Not too long after his release on bail after spending more than a month in remand prison charged with the brutal murder of his young lover Sharon Otieno, Migori Governor Okoth Obado has been a frequent presence by the side of Deputy President William Ruto.
This past Sunday, November 11, he joined Mr Ruto at the Governor Wahome Gakuru Memorial Half Marathon in Nyeri. The previous day, he had accompanied the Deputy President on a daylong campaign jaunt across Nyamira and Kisii counties dubbed an ‘inspection of development projects’.
At the beginning of the same week, Mr Obado had just days after earning his freedom hosted Mr Ruto in Migori in yet another campaign foray, this one under the guise of commissioning some roads.
The engagements, especially the Migori-Kisii-Nyamira legs, were highly loaded political events. They served to showcase Mr Ruto’s acquisition of a valued ally from the political stronghold of his arch-rival, former leader of the opposition Raila Odinga.
It may serve Mr Ruto well to demonstrate that he is making inroads in hostile territory as he ramps up his early campaign for the 2022 presidential election.
The nature of politics is that Mr Ruto will build alliances and seek support across the board, as will Mr Odinga or any other candidate. However, it is highly disturbing that the Kenyan politician throws all morality out of the window in cultivating friends who might be worth a few votes.
To be sure, Mr Obado has not been convicted of any offence. He remains innocent until tried and found guilty; and there is more than ever the chance that he eventually might be acquitted.
The very fact that he faces a criminal charge should still dictate that he be kept at arm’s length, especially by those bound by the leadership ethics code and are serving in office where they influence government decisions.
What we are seeing is not just Mr Obado declaring support for Mr Ruto’s presidential quest, but the latter publicly demonstrating his backing for a governor facing serious criminal charges.
Mr Ruto is not an ordinary Kenyan, or politician, who would not raise eyebrows for standing by a friend who falls afoul of the law.
He is the Deputy President of Kenya. This makes him a key player in the Executive arm, a powerful official who not just provides political leadership, but also exercises broad supervisory powers over all functions of government.
The investigators and prosecutors who determined that there was compelling evidence to put Mr Obado in the dock work for this same government. They implement policies set by an administration in which Mr Ruto is an integral part.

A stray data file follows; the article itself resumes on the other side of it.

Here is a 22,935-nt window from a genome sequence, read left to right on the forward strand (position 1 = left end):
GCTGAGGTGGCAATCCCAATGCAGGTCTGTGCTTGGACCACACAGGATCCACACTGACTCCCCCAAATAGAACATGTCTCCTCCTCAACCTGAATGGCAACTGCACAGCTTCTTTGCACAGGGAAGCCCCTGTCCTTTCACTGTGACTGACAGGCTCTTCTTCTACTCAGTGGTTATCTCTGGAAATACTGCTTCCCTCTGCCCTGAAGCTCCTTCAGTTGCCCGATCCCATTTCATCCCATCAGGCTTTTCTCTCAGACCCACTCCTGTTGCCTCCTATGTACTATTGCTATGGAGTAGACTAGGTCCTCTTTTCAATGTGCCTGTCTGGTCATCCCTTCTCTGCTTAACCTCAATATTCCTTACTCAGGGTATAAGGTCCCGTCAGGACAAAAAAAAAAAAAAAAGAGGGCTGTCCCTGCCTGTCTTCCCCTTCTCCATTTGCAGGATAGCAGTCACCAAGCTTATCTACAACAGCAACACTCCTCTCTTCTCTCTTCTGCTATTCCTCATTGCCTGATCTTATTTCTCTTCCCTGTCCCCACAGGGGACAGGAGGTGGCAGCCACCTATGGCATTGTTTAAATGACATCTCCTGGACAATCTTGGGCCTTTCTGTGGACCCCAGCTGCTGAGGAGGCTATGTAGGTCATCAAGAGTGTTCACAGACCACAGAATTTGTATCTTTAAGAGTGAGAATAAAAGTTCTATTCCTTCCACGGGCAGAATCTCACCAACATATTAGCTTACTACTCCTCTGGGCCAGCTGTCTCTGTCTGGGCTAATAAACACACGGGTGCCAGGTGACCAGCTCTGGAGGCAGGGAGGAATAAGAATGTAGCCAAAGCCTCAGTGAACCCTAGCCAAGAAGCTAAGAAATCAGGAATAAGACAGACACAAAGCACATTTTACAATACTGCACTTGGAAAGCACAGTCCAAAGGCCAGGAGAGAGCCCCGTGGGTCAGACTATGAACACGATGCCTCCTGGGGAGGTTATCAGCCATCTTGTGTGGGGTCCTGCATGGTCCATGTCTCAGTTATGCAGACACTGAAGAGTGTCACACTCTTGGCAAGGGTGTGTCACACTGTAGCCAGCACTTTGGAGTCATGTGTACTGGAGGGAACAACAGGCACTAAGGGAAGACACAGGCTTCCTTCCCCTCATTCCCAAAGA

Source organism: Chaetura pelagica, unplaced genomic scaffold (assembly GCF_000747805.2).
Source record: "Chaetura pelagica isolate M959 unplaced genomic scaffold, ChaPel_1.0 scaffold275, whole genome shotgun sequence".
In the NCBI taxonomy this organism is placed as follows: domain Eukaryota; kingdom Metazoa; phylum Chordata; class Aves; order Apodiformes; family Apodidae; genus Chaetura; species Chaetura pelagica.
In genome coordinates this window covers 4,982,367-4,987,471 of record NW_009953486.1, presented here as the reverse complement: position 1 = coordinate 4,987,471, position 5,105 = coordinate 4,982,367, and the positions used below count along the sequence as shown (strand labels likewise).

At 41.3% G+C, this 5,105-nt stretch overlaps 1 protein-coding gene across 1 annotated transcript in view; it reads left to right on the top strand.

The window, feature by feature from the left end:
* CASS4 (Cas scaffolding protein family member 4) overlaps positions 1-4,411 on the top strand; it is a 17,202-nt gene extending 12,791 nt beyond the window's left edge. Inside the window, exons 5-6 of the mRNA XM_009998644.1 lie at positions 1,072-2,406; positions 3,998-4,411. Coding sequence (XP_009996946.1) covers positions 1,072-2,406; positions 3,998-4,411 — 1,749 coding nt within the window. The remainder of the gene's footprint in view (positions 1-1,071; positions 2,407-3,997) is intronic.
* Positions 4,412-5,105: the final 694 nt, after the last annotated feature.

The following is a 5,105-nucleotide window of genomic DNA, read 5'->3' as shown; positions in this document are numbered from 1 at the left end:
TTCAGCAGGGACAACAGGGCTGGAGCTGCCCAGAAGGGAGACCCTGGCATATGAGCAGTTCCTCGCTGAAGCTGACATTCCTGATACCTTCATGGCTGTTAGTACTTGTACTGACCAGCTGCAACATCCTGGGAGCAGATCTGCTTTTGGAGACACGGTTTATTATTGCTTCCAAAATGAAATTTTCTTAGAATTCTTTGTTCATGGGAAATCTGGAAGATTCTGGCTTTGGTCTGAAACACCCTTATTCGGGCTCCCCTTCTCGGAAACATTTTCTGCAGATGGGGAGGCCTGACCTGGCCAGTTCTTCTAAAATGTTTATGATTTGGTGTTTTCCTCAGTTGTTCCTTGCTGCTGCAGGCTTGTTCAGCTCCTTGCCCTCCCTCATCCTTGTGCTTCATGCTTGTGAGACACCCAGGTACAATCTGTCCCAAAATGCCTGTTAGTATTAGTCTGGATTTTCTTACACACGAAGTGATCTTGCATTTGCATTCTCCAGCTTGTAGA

By consorting with Mr Obado, the DP is signalling his rejection of the findings and recommendations of the Director of Criminal Investigations and Director of Public Prosecutions in charging the governor with murder.
Beyond the two individuals and the offices they hold, Mr Ruto is, by extension, rejecting his own government’s handling of the matter, essentially distancing himself from the Jubilee government’s stated vow to fight crime without fear or favour or any regard to political considerations or the status of those involved. Now, this is not about whether Mr Obado is guilty or innocent, but about fears created when a powerful person in government expresses support for someone under criminal indictment by state agencies.
Questions could be raised on the prospects of policiticisation and high-level interference with the case. There will be legitimate questions on why there is no sympathy, support and commiseration for the slain victim.
This is not just about support for a friend or ally, but about subversion of the government’s anti-crime efforts. It is also a very public demonstration of impunity and utter contempt for the organs of law and justice.
But then we should not be surprised. In the run-up to the 2013 elections, we Kenyans decided that constitutional and statutory law requirements on ethics in leadership counted for nothing.
We elected as President and Deputy President two individuals facing charges of crimes against humanity in the International Criminal Court; using the indictments facing Mr Uhuru Kenyatta and Mr Ruto to rally our ethnic political bases.
Four years later, we threatened our own Supreme Court when it found against the same individuals in a historic election petition.
Another election season is on even before the dust has settled from the last one. We can expect all manner of suspected felons to get shelter on the bosoms of politicians.
Email: [email protected] Twitter: @MachariaGaitho